also requires the AFBA for the holding company to coordinate 
with other Federal and state regulators of subsidiaries of the 
holding company, to the fullest extent possible, to avoid 
duplication of examination activities, reporting requirements, 
and requests for information.
---------------------------------------------------------------------------
    \155\Strengthening and Streamlining Prudential Bank Supervision--
Part I: Testimony of Daniel K. Tarullo, Member Board of Governors of 
the Federal Reserve System, before the U.S. Senate Committee on 
Banking, Housing, and Urban Affairs, 111th Congress, 2nd session, p.13 
(August 4, 2009).
---------------------------------------------------------------------------
    While the Committee supports consolidated regulation, it 
also supports coordinated regulation. Accordingly, section 
604(b) requires the AFBA for a bank holding company to give 
prior notice to, and to consult with, the primary regulator of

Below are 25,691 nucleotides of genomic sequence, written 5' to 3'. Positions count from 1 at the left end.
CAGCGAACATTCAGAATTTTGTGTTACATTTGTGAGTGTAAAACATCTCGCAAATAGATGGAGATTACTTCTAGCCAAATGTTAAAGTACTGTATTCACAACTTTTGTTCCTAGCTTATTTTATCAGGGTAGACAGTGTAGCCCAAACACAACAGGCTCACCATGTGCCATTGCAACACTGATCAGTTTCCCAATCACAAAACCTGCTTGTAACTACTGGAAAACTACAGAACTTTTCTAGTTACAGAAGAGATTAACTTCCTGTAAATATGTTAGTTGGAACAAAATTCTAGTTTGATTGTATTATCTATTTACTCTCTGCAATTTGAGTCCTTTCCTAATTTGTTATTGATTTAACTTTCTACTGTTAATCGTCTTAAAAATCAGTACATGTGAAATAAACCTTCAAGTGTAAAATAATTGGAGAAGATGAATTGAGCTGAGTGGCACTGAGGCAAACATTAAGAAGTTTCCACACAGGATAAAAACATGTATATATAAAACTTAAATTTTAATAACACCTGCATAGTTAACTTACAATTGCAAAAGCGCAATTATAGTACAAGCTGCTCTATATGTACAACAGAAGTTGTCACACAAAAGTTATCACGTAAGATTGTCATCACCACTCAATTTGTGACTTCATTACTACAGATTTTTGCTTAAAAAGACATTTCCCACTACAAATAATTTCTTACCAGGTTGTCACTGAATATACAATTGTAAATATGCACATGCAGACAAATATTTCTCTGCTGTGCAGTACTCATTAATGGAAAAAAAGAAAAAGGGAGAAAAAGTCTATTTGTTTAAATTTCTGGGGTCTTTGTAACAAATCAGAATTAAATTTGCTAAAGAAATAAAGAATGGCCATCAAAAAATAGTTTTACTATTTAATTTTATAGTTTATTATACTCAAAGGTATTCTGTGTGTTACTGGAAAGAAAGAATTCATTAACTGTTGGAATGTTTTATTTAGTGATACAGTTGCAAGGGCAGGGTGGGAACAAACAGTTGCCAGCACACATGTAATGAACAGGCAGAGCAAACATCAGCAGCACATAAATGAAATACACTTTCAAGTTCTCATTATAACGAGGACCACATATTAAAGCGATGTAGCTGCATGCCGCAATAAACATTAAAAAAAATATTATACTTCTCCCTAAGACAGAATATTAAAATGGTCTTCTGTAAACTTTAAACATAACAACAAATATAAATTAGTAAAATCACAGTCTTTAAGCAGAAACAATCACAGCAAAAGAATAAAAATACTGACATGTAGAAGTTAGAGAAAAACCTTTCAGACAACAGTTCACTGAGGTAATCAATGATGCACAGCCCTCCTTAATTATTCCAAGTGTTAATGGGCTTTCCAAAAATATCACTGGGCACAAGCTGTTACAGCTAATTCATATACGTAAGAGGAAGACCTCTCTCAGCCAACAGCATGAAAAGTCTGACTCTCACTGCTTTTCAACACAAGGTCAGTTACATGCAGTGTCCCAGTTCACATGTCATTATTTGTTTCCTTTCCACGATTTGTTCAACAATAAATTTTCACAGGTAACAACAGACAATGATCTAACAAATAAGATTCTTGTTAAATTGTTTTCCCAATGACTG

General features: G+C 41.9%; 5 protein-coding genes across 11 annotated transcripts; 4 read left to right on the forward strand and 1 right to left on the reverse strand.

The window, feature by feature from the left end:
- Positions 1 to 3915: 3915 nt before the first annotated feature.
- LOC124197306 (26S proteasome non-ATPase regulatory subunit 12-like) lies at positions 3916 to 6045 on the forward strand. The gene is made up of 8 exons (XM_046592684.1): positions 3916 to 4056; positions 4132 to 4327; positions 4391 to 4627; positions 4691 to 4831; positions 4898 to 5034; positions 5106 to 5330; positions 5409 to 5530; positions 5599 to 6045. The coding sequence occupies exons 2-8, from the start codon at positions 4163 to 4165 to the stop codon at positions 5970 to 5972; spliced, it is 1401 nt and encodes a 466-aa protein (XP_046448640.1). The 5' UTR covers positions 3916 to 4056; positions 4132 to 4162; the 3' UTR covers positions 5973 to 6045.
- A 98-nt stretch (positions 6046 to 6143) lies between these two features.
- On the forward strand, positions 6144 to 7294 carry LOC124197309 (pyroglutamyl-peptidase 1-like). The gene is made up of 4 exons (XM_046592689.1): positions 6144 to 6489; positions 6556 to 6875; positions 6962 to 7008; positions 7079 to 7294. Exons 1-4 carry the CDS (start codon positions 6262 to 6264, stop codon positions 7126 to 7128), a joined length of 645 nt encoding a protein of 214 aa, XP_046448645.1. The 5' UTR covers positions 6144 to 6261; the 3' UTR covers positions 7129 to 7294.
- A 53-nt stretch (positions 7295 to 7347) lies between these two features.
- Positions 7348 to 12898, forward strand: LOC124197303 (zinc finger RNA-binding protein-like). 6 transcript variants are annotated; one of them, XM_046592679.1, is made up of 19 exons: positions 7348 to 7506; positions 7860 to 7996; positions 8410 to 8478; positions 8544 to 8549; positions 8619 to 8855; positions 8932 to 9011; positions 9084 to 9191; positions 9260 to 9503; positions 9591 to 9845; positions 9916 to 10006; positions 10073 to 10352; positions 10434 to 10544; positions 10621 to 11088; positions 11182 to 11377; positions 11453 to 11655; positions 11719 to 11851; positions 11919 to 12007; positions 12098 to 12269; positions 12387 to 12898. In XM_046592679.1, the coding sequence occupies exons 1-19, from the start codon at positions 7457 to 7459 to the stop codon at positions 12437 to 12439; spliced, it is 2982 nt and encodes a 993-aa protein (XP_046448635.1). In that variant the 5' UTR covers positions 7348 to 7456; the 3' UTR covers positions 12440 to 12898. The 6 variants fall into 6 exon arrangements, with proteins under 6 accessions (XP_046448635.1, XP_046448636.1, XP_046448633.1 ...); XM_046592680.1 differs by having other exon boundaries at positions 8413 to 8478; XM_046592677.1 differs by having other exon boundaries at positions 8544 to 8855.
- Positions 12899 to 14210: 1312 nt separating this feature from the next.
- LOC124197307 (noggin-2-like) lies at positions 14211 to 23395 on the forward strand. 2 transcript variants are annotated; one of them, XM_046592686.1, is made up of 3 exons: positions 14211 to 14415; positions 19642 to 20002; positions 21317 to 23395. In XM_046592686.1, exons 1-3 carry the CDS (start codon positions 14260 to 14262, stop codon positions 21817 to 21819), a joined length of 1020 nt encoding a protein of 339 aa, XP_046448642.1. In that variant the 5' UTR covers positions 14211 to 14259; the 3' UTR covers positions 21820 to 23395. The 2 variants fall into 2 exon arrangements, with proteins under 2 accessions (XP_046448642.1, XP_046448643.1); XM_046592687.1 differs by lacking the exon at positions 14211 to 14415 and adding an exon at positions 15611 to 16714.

a subsidiary before commencing an examination of that 
subsidiary. The section contains an identical requirement with 
respect to the examination by the AFBA for a savings and loan 
holding company of a subsidiary of a savings and loan holding 
company. Other provisions in section 604 specifically require 
the holding company regulator to rely ``to the fullest extent 
possible'' on reports and supervisory information that are 
available from sources other than the subsidiary itself, 
including information that is ``otherwise available'' from 
other Federal or State regulators of the subsidiary. These 
provisions effectively require that the holding company 
regulator provide notice to and consult with the primary 
regulator, e.g., the appropriate Federal banking agency for a 
depository institution, to identify the information it wants 
and ascertain whether that information already is available 
from the primary regulator. In addition, section 604 
specifically requires the AFBA for the holding company to 
coordinate with other Federal and state regulators of 
subsidiaries of the holding company, ``to the fullest extent 
possible, to avoid duplication of examination activities, 
reporting requirements, and requests for information.''
    This section also requires the AFBA for the holding company 
to consider risks to the stability of the United States banking